When we have a goal of living a pain- and problem-free life, we begin to do whatever it takes to get it – whatever the cost.
When I look back on my life and the moments that I believe shaped me into who I am today, I have to admit that those moments were some of the most painful experiences of my life. And yet, God used those times of suffering to make me into the person I am today.
We all have moments in life that define us, and unfortunately, they’re often related to suffering of some kind.
As much as we’d like to think that it’s the mountain top experiences that shape us, that’s rarely the case. Rather, God tends to use the valleys of our lives to grow us, to change us, and to make us into the image of Christ, and it’s those very moments that enable us to experience the joy of the mountain top.
The valley is dark, scary, and painful. Sometimes the suffering is a direct result of our own sinful choices. Sometimes it’s the result of the sinful choices of others. And sometimes it is simply the result of living in a fallen world. Regardless of the cause, the way we respond to resistance, pain, and difficulty reveals what we truly believe in the deepest part of us. In those moments, we are faced with some of the hardest questions we will ever face:
Do I really believe God is good?
Do I really believe God loves me?
Do I really believe God is in control?
Do I really believe God is all I need?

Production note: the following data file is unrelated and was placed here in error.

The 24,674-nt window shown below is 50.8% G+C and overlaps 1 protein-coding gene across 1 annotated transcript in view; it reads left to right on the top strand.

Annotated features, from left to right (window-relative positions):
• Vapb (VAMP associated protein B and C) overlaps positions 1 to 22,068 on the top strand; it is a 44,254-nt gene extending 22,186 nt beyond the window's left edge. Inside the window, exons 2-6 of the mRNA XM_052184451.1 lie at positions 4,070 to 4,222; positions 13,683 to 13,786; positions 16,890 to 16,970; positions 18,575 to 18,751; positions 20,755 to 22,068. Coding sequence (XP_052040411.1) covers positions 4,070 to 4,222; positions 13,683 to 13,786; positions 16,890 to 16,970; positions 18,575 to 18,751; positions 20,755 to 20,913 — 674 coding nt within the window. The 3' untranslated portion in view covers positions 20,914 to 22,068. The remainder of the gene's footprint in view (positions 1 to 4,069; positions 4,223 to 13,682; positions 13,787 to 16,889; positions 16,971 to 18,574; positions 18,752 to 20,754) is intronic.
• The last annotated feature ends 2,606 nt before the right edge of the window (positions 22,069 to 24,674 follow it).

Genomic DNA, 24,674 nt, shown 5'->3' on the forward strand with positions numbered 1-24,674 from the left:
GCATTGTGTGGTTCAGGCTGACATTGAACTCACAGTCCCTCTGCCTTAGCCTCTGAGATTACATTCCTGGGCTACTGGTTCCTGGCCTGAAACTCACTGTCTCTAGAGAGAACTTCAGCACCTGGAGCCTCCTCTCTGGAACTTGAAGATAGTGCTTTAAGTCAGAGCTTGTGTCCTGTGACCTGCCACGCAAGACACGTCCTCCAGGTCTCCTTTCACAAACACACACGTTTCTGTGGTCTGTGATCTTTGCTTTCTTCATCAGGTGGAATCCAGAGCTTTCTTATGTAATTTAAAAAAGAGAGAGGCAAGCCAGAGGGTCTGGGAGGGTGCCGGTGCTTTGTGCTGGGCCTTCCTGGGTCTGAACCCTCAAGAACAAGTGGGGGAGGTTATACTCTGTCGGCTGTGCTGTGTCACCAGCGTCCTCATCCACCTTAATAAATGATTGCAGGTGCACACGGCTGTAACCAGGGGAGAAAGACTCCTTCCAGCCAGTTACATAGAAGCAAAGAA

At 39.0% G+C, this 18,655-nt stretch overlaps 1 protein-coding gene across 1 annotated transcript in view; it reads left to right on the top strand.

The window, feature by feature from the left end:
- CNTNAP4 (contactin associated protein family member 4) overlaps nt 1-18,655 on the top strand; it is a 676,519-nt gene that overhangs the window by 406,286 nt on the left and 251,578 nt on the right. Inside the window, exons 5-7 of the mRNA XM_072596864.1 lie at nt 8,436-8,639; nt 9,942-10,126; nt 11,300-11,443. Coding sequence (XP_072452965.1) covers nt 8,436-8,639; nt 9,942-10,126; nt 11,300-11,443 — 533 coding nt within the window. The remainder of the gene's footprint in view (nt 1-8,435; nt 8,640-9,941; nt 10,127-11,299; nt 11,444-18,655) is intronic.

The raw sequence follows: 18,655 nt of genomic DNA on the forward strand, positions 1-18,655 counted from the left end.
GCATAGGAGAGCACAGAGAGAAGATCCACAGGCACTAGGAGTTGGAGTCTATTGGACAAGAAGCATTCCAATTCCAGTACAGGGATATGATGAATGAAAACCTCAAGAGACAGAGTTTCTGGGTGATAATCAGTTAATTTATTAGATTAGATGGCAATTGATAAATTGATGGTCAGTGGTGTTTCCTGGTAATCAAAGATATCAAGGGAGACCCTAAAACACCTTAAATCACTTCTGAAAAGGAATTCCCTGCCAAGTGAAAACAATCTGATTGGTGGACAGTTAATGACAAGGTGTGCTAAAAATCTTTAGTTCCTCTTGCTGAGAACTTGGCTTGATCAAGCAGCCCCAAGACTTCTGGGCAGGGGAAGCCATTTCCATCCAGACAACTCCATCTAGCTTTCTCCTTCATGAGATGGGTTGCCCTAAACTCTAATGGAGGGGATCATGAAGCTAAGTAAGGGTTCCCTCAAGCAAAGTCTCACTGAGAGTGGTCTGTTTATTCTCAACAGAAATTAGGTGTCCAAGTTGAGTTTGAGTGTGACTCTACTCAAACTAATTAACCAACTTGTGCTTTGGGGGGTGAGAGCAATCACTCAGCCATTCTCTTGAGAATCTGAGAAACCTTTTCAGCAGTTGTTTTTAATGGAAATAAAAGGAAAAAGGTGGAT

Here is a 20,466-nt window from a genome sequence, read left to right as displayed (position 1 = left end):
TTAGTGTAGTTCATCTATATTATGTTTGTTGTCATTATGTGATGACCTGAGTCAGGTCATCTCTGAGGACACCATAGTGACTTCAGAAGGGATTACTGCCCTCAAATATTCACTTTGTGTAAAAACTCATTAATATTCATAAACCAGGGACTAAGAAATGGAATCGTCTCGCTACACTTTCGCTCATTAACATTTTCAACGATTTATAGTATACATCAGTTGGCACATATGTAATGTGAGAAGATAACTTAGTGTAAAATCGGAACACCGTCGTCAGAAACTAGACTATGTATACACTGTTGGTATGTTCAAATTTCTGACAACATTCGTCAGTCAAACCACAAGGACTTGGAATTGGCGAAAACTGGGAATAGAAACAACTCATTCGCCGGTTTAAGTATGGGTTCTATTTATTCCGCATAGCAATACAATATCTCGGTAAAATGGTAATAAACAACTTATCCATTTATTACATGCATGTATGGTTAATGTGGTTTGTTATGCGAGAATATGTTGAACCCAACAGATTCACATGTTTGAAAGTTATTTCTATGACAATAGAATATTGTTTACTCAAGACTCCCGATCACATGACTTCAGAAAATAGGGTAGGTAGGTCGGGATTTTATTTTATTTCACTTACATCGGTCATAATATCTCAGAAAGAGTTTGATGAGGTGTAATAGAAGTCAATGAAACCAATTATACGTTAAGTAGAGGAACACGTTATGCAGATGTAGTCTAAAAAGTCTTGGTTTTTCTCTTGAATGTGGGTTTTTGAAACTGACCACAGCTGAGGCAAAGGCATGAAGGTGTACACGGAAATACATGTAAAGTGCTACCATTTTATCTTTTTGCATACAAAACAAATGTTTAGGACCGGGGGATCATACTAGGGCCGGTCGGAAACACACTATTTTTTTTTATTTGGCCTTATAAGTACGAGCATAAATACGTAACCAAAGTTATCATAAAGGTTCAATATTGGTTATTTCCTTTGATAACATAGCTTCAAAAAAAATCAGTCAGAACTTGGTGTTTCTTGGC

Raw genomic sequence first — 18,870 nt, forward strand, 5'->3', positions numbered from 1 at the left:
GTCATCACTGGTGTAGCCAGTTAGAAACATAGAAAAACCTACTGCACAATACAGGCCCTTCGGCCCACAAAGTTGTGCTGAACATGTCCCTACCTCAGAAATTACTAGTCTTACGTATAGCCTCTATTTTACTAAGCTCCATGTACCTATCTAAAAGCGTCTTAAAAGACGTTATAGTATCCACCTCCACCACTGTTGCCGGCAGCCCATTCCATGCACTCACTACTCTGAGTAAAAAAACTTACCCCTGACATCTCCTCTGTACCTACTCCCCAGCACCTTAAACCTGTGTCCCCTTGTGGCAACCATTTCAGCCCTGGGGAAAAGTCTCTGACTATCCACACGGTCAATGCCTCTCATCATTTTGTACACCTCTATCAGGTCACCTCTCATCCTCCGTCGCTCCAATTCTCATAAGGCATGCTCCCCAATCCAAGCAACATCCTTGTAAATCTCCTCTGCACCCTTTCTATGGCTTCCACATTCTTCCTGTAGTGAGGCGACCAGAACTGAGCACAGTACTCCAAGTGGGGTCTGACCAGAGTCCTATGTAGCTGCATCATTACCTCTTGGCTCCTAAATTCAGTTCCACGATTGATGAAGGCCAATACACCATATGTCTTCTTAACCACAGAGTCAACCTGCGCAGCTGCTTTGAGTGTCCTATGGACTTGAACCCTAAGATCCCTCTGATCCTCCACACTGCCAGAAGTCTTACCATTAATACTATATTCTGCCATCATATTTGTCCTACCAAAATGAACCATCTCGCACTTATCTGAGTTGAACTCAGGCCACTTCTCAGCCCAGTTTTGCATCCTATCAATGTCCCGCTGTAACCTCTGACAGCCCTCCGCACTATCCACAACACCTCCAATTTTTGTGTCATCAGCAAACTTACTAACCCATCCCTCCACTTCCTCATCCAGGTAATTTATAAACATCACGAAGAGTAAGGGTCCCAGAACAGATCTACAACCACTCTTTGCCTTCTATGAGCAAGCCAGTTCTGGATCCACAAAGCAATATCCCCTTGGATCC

MAKING GOD ENOUGH
If you’ve been a Christian for any length of time, you’ve probably heard the saying, “You won’t know God is all you need until God is all you have.”
Unfortunately, it’s a common saying because, for the most part, it’s true. At least, the idea behind it is true. But the phrasing itself lends itself to the idea that you won’t really know if God is enough until you’ve lost everything. And while it’s true that you won’t know it by experience until that point, I’d say that you can know that God is enough before you lose everything. In fact, that’s actually the goal.
If we wait until we experience the loss of what we love to discover if God is enough, we will find that God is not enough. Instead, we must learn how to let God satisfy us in the here and now so that when the times of crisis come, we already know that He will be enough and He will carry us through. Otherwise, when we experience the pain and suffering that is inevitable in life, we will instead turn to ourselves or others to make us feel better, following the path of idolatry we talked about last week.
The fact of the matter is that what you believe in the light is what will be proven in the dark. If you want God to be enough for you then, you must make Him enough now.